On Friday, September 10th, 2021, Governor Kathy Hochul signed S7121/A7366 into law, expanding the definition of “first responder” to include communications workers. This broadened definition officially recognizes all public safety dispatchers, emergency responders, emergency operators, emergency complaint operators, and emergency services dispatchers in NYS as first responders under state statute.
Emergency telecommunicators represent the literal front line of support and protection for emergency callers and are indeed New York's first “first responders.” When an emergency occurs and 911 is dialed, the caller's first point of contact in their time of crisis is one of these emergency telecommunicators. Not only do they field tragic calls, process pertinent information, and dispatch rescue services, they often talk callers through life-saving procedures before emergency services can arrive at the scene.
When a crisis turns to tragedy, however, the trauma experienced by emergency telecommunicators does not subside at the end of the call; it stays with them for a lifetime.
Governor Hochul signed this legislation and two related bills (S.4961-B/A.6384-A and S.7009/A.6934-A) to mark the 20th anniversary of 9/11. The bills together are designed to ensure that all first responders who participated in the World Trade Center rescue, recovery, and cleanup operations can access WTC benefits. The bills not only expand the criteria for defining WTC first responders, but also allow online submissions of notice that members of a retirement system participated in WTC rescue, recovery, or cleanup operations.
Additionally, the new classification provided by S7121/A7366 grants these essential workers eligibility for additional training opportunities, which will make them more effective in their jobs and enhance their ability to keep residents of New York State safe.
Senator John Brooks (D-Massapequa, S.D. 8) said, "It is long past time we remove existing roadblocks that prevent these essential emergency workers from providing the full range of support they can give by receiving the benefits they deserve. ... As a first responder myself, I am grateful to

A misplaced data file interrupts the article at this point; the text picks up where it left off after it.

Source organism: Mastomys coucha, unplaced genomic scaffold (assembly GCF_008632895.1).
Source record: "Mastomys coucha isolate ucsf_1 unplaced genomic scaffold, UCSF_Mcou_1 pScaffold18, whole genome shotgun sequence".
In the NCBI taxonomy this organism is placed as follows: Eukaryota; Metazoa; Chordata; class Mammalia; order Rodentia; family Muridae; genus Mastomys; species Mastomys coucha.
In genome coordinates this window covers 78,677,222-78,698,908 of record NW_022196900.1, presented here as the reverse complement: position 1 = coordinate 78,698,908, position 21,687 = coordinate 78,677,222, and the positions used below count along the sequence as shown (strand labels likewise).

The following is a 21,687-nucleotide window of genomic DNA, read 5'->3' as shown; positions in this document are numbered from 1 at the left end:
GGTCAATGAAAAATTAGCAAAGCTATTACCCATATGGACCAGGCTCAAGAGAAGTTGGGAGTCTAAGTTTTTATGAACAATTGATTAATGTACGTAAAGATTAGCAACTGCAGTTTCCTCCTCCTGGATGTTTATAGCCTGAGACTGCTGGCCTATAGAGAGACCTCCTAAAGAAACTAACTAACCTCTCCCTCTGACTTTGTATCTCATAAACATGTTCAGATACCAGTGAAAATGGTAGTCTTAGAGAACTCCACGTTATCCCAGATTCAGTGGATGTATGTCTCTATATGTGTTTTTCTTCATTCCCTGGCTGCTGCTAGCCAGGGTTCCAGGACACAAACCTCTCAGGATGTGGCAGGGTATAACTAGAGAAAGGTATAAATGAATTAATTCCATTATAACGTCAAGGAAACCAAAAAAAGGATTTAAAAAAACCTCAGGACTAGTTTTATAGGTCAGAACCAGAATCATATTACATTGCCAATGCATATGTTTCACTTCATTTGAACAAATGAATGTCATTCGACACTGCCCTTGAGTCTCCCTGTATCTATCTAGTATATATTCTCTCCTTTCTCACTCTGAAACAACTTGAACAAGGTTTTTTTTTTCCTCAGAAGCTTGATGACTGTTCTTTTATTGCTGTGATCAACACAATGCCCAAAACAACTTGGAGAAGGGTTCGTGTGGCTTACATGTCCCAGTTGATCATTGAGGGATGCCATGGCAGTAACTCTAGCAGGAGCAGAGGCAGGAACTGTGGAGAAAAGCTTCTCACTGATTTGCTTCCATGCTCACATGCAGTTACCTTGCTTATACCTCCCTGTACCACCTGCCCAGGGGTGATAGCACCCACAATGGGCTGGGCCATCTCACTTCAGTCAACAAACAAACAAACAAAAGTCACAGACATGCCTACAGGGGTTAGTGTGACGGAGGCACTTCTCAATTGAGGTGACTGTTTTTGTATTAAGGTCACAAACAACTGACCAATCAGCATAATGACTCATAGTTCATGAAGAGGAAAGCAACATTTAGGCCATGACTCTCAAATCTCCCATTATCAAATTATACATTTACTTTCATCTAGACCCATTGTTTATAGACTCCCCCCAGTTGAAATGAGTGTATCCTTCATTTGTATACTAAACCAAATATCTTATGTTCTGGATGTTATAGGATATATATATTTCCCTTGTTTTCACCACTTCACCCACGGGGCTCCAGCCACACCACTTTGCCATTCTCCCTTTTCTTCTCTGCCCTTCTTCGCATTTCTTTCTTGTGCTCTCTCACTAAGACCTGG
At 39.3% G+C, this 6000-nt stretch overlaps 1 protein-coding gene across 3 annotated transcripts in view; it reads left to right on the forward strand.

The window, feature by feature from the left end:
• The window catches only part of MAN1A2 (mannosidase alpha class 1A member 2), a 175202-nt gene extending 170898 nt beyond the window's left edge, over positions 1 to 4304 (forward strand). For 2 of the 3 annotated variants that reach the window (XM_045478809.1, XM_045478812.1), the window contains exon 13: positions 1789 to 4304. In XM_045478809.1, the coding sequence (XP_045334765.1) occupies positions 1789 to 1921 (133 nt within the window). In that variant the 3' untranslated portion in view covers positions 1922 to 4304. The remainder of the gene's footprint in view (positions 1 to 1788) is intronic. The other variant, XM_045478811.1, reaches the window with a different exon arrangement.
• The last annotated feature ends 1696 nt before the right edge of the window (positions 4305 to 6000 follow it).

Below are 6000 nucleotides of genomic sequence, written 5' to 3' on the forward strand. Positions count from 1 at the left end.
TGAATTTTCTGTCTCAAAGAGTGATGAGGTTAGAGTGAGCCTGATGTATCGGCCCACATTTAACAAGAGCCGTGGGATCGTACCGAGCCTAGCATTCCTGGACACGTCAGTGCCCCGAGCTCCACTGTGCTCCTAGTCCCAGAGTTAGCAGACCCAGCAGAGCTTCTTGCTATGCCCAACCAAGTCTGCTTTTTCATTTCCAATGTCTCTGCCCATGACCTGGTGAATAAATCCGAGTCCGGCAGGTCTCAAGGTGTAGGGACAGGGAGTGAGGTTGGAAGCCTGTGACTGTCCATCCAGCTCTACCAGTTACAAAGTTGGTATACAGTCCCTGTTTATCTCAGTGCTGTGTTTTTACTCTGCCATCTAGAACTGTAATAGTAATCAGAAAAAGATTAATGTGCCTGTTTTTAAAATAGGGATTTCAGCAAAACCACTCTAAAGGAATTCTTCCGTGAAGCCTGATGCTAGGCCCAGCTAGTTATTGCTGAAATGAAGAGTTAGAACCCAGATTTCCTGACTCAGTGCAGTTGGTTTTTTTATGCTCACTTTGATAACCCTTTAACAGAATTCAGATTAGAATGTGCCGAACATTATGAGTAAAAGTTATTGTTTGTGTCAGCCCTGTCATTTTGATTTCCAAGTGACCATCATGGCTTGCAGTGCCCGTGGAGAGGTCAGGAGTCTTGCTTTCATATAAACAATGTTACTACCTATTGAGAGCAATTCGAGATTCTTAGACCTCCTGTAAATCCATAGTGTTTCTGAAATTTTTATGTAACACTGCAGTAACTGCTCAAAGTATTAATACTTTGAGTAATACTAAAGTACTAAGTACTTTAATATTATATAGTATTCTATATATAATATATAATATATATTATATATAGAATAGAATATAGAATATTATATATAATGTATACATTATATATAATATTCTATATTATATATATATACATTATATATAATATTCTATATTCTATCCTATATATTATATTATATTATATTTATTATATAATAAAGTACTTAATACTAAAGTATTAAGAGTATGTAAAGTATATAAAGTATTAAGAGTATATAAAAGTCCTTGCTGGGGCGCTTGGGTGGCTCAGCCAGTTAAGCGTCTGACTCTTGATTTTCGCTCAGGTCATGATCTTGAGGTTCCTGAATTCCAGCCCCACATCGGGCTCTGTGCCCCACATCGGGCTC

Governor Hochul for signing this important legislation into law."
Governor Hochul said, "These laws will help not only first responders who were at the World Trade Center on that terrible day and those who cleaned the site for weeks afterward, but also the emergency dispatchers and communications personnel who keep us safe today.”
According to the press release, emergency call volumes are reaching all-time highs. The stress and trauma experienced by communications workers has consequently increased, leading to high rates of attrition that far exceed national employment averages. In some counties, after significant public investments are made to hire and train these workers, attrition rates still exceed 30%. The benefits made available by the trio of bills include not only greater training opportunities, but also faster access to mental health treatment options, which have been proven effective for reducing attrition and turnover.
Assemblyman Peter Abbate (D-Bensonhurst, A.D. 49), who sponsored A7366, said that the bill defined excellence in emergency services, and that the classification of “First Responders in Communications” demonstrated New York’s respect for communications workers.
Eddie Rodriquez, president of Local 1549 Clerical Administrative Employees in New York City,
said, “This action sends a very important message that those who labor under very stressful and traumatic circumstances are recognized, valued and entitled to services that will allow them to do their jobs more effectively with less turnover.”
His words were echoed by Suffolk AME President Daniel C. Levler, Fire Alarm Dispatchers Benevolent Association, FDNY, President Faye Smith, and Kelly Donoghue, President of the New York 911 Coordinators Association, who were present for the signing.